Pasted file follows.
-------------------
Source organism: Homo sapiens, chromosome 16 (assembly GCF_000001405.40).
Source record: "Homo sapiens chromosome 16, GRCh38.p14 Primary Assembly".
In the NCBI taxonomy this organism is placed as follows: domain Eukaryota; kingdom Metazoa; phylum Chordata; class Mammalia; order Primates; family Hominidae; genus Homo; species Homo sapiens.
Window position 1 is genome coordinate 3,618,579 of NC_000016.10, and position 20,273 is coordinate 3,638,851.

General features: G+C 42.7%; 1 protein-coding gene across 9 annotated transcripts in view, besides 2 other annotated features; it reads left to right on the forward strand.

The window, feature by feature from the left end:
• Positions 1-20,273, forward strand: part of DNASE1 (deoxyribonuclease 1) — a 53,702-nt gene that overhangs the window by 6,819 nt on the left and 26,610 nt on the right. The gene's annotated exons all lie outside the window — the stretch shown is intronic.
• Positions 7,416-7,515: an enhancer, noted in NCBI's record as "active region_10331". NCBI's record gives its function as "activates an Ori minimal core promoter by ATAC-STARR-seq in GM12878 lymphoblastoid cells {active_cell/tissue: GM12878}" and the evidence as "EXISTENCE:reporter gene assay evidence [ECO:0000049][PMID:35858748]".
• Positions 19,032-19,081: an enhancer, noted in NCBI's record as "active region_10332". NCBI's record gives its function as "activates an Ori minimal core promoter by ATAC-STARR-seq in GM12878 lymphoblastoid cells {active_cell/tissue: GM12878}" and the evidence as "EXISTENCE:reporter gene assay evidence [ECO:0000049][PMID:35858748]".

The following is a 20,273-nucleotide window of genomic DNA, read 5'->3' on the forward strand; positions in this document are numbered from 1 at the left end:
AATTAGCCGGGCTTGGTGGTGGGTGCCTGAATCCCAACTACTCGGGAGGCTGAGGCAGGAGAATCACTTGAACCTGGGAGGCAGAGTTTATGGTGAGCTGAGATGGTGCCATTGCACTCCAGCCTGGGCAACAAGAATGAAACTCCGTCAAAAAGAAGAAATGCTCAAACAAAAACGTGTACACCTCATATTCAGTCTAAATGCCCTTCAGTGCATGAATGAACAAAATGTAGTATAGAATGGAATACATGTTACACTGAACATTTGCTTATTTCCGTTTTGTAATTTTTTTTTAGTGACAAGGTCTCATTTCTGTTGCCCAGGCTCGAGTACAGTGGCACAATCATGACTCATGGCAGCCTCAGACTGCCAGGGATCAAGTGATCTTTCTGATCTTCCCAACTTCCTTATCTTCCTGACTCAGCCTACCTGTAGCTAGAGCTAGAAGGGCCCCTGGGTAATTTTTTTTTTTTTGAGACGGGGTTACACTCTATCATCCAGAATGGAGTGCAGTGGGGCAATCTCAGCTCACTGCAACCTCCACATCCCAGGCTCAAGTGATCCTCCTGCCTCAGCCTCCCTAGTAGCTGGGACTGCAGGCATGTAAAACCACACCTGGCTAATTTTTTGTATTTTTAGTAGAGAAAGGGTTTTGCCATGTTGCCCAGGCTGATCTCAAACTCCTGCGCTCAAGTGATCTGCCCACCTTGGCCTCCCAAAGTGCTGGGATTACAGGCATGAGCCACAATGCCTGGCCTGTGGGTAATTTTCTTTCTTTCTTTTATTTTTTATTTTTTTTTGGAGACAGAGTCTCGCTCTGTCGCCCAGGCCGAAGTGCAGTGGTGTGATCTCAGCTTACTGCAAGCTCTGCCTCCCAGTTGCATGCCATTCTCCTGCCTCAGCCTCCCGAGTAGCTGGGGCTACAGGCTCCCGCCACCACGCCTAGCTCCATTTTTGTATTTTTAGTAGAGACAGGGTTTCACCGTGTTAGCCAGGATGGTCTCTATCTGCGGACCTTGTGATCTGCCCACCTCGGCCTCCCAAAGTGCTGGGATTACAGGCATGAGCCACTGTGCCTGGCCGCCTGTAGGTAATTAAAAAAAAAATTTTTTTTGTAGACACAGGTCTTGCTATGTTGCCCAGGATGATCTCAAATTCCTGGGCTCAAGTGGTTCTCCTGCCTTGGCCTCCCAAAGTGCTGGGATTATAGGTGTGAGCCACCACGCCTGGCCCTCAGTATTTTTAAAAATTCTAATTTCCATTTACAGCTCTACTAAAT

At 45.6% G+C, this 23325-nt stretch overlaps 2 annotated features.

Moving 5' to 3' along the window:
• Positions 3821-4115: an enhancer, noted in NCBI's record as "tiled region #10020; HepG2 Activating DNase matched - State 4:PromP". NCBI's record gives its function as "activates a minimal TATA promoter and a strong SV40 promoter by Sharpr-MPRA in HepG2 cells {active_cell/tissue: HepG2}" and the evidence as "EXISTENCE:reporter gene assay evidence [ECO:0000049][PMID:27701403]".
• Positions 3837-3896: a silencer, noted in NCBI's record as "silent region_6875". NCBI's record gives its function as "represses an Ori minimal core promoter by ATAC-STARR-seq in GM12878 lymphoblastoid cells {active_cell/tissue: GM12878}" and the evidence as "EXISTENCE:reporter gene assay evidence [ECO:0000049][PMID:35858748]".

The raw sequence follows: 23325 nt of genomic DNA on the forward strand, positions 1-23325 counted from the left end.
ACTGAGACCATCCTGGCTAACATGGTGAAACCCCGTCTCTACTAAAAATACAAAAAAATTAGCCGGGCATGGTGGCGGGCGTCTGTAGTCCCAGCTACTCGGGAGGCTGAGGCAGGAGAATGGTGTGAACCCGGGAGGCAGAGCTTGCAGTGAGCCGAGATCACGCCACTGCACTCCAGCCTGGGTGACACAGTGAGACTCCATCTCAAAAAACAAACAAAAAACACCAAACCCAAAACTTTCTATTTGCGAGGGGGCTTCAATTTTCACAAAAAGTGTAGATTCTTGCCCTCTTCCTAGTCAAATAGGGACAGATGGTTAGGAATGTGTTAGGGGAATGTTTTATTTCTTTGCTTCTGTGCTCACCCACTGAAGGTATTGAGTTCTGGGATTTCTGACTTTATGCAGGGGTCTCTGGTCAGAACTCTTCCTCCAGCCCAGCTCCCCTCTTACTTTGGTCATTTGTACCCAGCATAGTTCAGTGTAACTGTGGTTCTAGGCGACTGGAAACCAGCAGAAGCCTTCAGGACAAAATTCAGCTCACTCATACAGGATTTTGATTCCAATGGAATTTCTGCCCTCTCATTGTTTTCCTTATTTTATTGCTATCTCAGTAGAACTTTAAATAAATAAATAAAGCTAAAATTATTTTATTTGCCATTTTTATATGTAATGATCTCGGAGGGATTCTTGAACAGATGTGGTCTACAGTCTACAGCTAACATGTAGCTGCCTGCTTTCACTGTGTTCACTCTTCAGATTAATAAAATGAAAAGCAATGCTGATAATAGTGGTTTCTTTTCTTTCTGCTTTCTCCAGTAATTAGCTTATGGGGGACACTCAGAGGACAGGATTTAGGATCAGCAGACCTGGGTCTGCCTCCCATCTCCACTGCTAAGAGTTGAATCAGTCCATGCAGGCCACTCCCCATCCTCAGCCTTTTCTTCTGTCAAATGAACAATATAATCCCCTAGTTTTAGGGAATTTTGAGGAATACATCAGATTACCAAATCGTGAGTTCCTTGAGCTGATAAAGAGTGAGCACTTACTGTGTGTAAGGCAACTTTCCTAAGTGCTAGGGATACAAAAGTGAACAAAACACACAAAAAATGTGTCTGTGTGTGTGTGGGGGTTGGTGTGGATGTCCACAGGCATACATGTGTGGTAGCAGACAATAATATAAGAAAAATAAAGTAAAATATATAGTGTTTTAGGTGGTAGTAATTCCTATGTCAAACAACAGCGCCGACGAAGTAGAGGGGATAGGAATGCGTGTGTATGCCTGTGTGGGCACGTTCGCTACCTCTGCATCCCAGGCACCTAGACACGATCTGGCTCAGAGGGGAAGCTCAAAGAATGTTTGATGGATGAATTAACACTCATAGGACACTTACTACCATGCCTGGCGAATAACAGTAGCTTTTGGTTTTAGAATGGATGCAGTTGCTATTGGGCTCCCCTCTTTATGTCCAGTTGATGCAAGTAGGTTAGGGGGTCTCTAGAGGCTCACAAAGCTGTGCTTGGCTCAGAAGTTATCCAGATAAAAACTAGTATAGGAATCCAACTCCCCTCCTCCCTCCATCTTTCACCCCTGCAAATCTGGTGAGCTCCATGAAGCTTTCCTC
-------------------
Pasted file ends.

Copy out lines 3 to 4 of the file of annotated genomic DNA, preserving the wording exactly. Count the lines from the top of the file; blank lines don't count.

In the NCBI taxonomy this organism is placed as follows: domain Eukaryota; kingdom Metazoa; phylum Chordata; class Mammalia; order Primates; family Hominidae; genus Homo; species Homo sapiens.
Window position 1 is genome coordinate 3,618,579 of NC_000016.10, and position 20,273 is coordinate 3,638,851.